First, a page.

In addition to the many organizational goals achieved, MTI professional staff assisted hundreds of MTI members on individual matters. Highly-qualified MTI staff representatives, and legal counsel, provide assistance and representation only to MTI members, and this year we had numerous poignant examples of why this representation was needed.
For example, MTI staff represented an EA-MTI member who was fired from her position without good cause. MTI staff and legal counsel advocated for the EA in an arbitration hearing and received an arbitration award which determined that her dismissal was excessive and awarded reinstatement with back pay and benefits. MTI’s work on the Employee Handbook has ensured that just cause standards for discipline and dismissal continue for all members, as well as the right to grieve and go to arbitration if these rights are violated. Had this EA not been an MTI member, no MTI representation would have been provided.
MTI staff worked on dozens of allegations of Employee Handbook violations during the 2016-17 school year; the majority of which have been successfully resolved.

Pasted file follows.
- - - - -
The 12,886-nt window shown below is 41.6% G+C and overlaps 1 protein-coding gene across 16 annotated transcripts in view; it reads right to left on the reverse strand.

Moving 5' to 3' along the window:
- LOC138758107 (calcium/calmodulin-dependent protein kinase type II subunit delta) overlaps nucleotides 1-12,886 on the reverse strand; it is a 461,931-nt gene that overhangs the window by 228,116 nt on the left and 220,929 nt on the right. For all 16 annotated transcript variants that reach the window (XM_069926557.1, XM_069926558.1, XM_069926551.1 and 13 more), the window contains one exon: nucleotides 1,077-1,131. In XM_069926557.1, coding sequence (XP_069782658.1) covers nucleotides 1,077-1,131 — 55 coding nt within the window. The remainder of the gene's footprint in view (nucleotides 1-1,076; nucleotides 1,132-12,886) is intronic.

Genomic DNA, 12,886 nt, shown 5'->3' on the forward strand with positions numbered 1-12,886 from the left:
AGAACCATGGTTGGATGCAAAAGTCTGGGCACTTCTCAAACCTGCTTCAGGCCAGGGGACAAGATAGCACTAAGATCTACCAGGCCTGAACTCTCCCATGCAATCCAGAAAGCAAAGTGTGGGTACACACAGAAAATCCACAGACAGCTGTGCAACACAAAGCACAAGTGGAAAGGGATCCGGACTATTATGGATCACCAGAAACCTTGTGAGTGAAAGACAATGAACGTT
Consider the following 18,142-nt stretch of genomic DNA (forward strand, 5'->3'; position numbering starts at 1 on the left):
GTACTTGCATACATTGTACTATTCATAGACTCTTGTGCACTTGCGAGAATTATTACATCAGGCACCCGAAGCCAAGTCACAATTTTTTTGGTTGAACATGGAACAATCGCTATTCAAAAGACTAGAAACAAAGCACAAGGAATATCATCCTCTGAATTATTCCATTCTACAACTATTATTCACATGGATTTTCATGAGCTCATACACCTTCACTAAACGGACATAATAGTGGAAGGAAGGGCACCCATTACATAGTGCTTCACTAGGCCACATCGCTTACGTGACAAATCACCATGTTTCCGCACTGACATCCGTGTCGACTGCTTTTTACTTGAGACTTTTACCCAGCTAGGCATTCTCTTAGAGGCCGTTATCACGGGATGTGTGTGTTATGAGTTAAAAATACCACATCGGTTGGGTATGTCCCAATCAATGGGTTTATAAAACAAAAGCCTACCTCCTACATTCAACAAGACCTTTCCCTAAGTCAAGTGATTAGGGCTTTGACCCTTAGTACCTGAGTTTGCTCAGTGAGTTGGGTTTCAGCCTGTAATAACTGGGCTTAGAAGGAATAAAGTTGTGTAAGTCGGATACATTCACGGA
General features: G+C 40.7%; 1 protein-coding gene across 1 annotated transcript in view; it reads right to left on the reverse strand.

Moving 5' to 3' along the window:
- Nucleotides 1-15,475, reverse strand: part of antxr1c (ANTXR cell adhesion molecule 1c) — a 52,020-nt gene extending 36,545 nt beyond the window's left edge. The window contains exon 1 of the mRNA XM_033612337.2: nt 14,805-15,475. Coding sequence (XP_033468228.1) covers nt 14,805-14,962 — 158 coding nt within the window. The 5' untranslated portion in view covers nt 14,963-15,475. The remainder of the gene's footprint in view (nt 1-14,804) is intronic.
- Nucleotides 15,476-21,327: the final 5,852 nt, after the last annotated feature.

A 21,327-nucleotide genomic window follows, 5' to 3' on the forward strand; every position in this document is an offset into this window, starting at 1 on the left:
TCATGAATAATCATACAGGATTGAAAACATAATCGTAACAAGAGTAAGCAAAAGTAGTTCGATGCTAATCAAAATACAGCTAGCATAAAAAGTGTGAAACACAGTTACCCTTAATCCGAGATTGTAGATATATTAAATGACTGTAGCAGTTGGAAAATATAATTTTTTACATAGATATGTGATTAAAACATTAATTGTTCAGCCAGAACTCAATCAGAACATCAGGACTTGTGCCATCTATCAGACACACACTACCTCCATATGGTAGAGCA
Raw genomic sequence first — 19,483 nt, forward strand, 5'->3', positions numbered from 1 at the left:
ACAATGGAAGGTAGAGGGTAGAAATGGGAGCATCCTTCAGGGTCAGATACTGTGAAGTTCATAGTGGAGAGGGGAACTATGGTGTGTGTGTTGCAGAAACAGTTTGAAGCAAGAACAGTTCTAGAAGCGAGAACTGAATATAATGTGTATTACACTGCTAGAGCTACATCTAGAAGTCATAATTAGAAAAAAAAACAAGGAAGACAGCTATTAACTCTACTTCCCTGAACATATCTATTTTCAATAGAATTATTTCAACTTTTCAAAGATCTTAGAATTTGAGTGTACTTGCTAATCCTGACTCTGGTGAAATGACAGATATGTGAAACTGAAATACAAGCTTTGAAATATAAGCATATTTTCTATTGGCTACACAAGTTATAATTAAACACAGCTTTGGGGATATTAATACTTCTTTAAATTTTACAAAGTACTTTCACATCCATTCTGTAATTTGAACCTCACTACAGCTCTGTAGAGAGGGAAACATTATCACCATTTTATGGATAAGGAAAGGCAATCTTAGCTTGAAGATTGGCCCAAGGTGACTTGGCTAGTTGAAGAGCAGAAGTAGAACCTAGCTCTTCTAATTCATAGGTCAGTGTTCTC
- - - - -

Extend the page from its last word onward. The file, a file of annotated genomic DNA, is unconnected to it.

MTI also settled five long-term disability (LTD) claims that had been denied by the insurance carrier, negotiating lost wages for members who were unable to work due to medical disabilities. Again, non-members receive no representation on such denials.
In addition, since the spring of 2016, MTI staff assisted:
- Over 350 members with leaves of absence/maternity leave/paternity leave/FMLA
- Over 150 members with general Employee Handbook-related issues
- Over 100 members with medical leaves of absence or disability/ADA accommodations
- Over 50 members with medical long-term disability (LTD) claims
- Over 50 members with Educator Effectiveness or Plans of Improvement/Performance Concerns
- Over 50 members with health insurance questions and issues
- Over 25 members with conflicts with principals/supervisors/parents
- Over 25 members with work-related injuries
- Over 25 members with salary and benefits issues
- Over 25 members with MTI Solidarity Fund loans
- Over 20 members with contract reductions
- Multiple members with representation at meetings with principals/supervisors/legal counsel